Expelled from the Communist Party, Diego and Frida took refuge in America. She found San Francisco an unfriendly place and struggled with her English. While Diego seduced the subjects of his portraits, she found consolation in the arms of women.

with Diego Rivera

Back in Mexico, Diego planned two houses in San Ángel, one for Frida and one for himself., that would be situated next to each other for maximum privacy and maximum closeness. (This dream was realized later.) The two came to New York in the fall of 1931 when Frida's husband received a commission from the Museum of Modern Art. Detroit, in contrast, was a "shabby little village" where Diego planned to paint the assembly line as some kind of Marxist exemplar.

She miscarried again at Henry Ford's hospital. Her series of lithographs about this, titled Frida and the Miscarriage, showed her at all her most vulnerable moments. Her mother died of cancer.

 

Diego wanted badly to stay in America, but Frida preferred to return to Mexico. Finally out of money they returned to their native country in 1933. Diego took Frida's sister Cristina as the primary model for his nude paintings, and eventually his mistress. When his wife found out, she cut off her hair, had her appendix removed, and then underwent an abortion.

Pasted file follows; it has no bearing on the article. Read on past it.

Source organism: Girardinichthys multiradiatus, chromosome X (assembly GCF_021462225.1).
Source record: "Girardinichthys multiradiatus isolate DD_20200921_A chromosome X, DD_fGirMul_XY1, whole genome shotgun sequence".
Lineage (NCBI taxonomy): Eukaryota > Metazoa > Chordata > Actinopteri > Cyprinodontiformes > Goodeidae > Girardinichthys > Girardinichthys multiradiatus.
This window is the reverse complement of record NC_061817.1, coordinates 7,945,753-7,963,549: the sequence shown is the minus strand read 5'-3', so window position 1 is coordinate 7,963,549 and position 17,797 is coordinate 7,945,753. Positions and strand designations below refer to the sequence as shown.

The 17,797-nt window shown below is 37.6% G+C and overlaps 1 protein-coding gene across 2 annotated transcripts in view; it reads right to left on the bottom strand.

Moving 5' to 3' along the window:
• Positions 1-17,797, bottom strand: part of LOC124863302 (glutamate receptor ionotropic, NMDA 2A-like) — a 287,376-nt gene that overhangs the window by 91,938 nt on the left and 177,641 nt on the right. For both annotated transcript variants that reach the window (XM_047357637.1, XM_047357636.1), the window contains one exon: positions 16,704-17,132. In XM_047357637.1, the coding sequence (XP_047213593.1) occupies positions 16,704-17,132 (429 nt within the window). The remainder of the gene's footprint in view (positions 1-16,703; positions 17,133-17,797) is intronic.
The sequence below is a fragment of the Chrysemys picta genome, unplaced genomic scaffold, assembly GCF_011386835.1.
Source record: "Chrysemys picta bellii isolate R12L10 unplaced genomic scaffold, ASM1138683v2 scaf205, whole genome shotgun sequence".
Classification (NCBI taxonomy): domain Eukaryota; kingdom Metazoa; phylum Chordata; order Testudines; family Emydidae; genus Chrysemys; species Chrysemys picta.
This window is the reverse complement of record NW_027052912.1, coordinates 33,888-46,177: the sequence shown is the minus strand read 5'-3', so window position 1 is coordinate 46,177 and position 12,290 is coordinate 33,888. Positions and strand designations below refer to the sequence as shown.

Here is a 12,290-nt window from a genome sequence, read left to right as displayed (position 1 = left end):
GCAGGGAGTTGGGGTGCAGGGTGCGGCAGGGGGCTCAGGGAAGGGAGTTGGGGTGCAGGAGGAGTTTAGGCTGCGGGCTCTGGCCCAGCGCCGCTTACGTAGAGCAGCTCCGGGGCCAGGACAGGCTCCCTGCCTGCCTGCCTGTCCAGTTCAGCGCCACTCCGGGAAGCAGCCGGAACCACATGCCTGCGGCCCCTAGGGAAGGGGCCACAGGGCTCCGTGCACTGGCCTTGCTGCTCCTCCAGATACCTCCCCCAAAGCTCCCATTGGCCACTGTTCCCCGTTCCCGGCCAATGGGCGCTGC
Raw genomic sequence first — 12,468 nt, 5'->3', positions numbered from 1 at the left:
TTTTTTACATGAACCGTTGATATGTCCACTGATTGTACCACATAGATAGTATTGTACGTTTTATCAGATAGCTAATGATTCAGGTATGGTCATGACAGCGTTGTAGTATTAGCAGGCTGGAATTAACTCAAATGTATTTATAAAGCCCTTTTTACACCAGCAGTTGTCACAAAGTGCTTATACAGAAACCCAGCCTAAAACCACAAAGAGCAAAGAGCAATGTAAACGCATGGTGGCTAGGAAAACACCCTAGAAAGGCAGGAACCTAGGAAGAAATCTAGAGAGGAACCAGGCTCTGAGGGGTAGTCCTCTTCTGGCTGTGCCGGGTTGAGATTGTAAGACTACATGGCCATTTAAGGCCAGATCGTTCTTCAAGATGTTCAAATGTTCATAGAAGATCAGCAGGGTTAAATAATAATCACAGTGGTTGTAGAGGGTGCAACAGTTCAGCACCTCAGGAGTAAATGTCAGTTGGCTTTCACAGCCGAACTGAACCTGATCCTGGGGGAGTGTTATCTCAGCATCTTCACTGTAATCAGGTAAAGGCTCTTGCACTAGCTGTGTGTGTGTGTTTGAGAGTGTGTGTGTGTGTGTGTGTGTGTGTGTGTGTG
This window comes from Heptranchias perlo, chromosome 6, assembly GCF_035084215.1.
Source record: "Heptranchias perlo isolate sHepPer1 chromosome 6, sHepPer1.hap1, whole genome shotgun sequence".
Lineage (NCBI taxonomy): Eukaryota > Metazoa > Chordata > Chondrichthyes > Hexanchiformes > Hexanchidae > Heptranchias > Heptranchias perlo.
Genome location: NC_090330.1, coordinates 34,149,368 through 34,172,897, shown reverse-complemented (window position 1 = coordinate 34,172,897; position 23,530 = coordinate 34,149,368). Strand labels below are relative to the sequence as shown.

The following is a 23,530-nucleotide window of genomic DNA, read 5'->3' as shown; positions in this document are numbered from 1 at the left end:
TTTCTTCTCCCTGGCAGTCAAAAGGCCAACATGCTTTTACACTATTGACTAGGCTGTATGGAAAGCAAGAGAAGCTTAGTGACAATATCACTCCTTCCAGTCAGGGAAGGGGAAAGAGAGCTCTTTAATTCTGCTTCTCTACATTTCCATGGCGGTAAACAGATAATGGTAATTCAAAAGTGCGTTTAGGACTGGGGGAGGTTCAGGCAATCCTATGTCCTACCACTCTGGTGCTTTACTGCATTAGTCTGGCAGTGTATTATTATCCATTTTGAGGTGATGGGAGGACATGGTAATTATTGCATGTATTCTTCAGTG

Her drinking became increasingly obliviating. She made peace with her husband and her sister after thinking it over carefully. To retaliate she took up with other male painters. She even seduced Leon Trotsky by speaking in a language his dowdy wife did not know: English.

Their flirtation faded until he was murdered with an ice pick. Frida and her sister were interrogated for fourteen hours.

She divorced Diego and her work became the center of her life. Her shows in New York were helped by an admiring Julien Levy; in Paris she learned to hate Andre Breton with a passion unknown to her. She disliked being his pet.

Viewing her paintings now, they seem utterly divorced from the surrealist moment. They are not fantastical creations - they are instead perfectly reasonable realizations of her own life. She resided in all of these places, and when she herself could not be in them, there was another woman, resembling her in almost every fashion, who could be made to take her place.

Ellen Copperfield is the senior contributor to This Recording. She is a writer living in San Francisco. You can find an archive of her writing on This Recording here. She last wrote in these pages about Marlon Brando.

Thursday